Definition, Use Cases, Technology
What is Industrial IoT?
The Industrial Internet of Things is a subdomain of the IoT technology that employs connected devices, sensors, cloud, and modern data analytics to achieve a greater level of automation on a factory floor. By enabling factory-wide connectivity between thousands of devices, Industrial IoT ushers in a new paradigm of autonomous production facilities, also known as Industry 4.0.
On its basic level, Industrial IoT refers to real-time monitoring of production data gathered by sensors throughout the entire manufacturing process. But unlike the previous generation of industrial control systems, the new IoT-based solutions are much more flexible, easier to deploy and manage, and rely on more adaptable cloud computing infrastructures. That’s why companies in the manufacturing sector apply Industrial IoT for a variety of needs, whether alongside their existing systems or from scratch, without having to completely overhaul their normal operations.
This flexibility and streamlined integration between Industrial IoT and other cloud-based technologies has also brought to life numerous new use cases that can benefit industrial companies. Some of those use cases are already mainstream, such as predictive maintenance or customer experience analytics, while others are growing to become new staples, such as edge analytics and computer vision. Approaching Industrial IoT from the right angle is how companies can achieve faster ROI at less upfront expenses. So, let’s consider some of the most popular use cases for these technologies out there.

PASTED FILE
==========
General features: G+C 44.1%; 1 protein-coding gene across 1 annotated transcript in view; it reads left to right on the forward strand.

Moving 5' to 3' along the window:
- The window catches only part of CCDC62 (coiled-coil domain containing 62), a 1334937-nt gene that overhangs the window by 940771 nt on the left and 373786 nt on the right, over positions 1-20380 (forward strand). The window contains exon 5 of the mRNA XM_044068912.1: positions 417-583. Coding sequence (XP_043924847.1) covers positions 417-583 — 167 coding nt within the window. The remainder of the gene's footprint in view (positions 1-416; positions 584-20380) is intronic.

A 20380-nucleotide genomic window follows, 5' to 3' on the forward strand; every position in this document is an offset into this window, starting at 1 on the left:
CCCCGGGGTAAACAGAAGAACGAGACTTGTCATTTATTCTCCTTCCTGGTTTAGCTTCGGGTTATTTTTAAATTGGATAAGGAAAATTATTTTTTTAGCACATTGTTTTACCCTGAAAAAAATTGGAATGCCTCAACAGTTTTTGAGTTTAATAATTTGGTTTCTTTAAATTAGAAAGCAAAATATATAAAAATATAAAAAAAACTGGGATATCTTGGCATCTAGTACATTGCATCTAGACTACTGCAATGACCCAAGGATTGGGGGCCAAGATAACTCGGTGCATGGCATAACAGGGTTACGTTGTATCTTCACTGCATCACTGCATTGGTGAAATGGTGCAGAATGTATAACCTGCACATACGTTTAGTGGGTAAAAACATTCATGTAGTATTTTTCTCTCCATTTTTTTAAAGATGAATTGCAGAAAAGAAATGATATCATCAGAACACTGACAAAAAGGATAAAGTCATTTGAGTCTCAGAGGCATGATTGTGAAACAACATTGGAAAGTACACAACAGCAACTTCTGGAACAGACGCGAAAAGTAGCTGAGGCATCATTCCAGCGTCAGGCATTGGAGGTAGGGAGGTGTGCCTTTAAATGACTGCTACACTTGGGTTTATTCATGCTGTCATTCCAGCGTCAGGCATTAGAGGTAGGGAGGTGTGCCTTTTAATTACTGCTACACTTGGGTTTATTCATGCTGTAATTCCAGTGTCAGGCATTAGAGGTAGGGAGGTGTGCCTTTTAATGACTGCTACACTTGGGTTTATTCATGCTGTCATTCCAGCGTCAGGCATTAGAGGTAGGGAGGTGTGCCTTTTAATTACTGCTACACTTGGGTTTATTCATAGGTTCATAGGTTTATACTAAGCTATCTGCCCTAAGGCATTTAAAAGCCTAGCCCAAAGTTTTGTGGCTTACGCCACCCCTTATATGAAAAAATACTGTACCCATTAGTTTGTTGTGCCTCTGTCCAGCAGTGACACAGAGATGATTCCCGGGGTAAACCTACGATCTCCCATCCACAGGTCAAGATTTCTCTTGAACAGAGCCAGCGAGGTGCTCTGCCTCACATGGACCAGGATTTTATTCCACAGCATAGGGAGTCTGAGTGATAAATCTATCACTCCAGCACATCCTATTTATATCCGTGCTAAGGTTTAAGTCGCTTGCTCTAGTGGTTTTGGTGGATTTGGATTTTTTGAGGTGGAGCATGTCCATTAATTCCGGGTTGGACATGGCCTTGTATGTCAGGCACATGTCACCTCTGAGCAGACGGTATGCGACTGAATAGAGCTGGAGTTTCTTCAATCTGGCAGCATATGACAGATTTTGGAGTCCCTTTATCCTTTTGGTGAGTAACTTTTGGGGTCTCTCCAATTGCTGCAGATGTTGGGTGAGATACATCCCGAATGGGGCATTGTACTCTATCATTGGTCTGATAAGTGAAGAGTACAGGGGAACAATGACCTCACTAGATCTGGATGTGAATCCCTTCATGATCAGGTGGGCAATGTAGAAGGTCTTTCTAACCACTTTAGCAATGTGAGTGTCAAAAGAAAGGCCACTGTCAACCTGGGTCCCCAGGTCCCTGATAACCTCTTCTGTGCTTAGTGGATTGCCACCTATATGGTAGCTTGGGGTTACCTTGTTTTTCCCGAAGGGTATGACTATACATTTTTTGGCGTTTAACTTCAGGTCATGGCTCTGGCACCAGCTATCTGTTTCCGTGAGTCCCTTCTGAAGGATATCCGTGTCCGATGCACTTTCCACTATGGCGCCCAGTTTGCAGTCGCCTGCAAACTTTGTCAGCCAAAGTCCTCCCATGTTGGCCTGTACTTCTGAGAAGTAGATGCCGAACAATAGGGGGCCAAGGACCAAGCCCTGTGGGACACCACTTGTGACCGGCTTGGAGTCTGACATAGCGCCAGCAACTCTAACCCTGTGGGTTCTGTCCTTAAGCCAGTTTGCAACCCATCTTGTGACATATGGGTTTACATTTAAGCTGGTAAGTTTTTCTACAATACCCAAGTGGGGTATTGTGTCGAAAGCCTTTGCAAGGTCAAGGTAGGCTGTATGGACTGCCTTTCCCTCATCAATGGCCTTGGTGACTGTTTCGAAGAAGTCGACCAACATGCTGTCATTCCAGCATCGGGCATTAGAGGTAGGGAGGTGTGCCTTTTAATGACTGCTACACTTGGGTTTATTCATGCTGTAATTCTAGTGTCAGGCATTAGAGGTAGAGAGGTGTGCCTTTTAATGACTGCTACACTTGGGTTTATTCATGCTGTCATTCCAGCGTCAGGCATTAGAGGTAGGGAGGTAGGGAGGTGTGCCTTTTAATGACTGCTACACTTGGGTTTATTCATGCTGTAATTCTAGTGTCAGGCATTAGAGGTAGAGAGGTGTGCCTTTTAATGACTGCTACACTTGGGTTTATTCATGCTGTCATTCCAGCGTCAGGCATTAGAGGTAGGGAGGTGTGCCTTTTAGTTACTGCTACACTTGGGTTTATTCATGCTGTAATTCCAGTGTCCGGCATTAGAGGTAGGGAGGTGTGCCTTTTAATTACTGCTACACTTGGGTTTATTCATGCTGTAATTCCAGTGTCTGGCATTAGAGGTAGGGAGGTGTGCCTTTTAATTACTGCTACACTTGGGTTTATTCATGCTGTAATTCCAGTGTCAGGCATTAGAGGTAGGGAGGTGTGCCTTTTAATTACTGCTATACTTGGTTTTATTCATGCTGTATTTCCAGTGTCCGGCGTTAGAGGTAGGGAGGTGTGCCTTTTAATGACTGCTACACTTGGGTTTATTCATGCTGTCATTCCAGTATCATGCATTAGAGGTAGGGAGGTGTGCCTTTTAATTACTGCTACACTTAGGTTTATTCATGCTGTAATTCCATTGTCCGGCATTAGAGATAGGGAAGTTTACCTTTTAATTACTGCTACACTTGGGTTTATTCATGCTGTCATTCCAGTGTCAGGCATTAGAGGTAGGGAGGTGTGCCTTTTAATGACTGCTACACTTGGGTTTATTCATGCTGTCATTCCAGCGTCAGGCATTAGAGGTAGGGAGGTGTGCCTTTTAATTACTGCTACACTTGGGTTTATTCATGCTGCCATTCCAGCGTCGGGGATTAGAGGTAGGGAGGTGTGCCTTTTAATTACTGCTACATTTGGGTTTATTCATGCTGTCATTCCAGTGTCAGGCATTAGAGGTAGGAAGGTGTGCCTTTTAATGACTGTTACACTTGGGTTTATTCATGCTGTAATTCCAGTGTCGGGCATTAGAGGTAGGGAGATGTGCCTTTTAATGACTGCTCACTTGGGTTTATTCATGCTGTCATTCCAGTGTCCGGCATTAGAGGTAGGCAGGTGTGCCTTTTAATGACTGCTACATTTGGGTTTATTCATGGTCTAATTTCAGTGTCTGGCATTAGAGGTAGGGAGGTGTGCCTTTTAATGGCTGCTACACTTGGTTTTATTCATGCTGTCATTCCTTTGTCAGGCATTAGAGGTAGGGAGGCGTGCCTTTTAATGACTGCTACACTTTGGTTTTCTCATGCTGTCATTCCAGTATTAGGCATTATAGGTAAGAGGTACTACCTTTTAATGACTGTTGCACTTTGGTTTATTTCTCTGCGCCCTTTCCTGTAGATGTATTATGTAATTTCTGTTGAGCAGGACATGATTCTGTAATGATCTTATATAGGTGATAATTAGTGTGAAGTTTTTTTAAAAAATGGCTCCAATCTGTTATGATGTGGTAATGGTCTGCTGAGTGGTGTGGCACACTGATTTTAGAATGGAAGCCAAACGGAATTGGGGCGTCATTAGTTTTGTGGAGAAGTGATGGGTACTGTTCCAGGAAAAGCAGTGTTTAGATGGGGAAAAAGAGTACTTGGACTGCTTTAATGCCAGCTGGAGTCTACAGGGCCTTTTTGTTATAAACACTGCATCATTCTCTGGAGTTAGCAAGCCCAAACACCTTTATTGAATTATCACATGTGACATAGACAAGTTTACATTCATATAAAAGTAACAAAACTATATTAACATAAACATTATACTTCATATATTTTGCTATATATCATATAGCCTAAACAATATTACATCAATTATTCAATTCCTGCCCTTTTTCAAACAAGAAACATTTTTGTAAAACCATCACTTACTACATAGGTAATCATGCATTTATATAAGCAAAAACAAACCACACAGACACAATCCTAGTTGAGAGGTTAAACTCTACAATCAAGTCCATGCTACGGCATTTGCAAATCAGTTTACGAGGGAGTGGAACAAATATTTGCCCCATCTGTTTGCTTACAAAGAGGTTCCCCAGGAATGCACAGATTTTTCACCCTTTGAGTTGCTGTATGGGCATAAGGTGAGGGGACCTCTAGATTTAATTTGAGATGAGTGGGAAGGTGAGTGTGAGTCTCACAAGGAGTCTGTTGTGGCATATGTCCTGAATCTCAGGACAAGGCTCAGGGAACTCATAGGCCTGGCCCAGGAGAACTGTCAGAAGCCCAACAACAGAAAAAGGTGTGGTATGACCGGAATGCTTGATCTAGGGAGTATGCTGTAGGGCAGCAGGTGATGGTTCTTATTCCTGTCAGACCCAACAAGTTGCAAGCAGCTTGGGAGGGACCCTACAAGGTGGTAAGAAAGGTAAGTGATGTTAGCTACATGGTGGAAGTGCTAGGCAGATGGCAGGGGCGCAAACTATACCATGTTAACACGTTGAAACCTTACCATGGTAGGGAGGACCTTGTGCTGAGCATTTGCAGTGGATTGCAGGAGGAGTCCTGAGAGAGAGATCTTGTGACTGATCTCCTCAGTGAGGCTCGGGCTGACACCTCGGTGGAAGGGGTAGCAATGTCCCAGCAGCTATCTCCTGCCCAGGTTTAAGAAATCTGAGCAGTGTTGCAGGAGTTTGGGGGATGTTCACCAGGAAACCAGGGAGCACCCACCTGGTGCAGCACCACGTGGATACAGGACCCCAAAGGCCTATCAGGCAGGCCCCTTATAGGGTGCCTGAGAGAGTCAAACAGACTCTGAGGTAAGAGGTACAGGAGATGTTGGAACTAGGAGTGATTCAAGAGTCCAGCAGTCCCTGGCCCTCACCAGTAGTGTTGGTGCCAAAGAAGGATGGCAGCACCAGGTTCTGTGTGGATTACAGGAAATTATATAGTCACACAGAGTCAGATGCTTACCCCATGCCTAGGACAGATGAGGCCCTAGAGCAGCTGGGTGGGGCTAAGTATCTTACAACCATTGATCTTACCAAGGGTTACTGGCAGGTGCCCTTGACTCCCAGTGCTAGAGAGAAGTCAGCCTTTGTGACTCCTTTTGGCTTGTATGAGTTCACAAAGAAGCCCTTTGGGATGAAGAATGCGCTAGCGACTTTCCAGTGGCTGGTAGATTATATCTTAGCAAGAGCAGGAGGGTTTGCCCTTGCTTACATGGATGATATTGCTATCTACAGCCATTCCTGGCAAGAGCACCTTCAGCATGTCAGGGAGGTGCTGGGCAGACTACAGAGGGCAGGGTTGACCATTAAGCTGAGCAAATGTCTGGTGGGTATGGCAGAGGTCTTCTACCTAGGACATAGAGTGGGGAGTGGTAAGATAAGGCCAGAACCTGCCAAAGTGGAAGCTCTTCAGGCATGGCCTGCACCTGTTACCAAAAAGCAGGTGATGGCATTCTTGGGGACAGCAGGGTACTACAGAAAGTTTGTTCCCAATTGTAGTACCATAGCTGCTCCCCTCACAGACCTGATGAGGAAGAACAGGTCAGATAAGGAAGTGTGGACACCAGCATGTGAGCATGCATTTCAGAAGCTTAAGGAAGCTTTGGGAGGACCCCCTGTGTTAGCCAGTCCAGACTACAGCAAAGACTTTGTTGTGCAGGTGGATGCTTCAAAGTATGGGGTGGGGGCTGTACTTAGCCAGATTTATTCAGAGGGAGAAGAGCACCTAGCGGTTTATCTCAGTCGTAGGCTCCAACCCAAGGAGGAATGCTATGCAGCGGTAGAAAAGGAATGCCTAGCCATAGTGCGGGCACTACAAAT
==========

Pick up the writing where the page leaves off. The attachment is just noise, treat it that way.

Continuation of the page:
Popular Use Cases for Industrial IoT
Industrial IoT is the key driver behind the strategic Industry 4.0 initiative, which is being massively implemented worldwide. The key principle of Industry 4.0 is transforming hard-wired machines into smart cyber-physical systems capable of interoperating with each other, managing real-time data, and reprogramming themselves on-the-fly.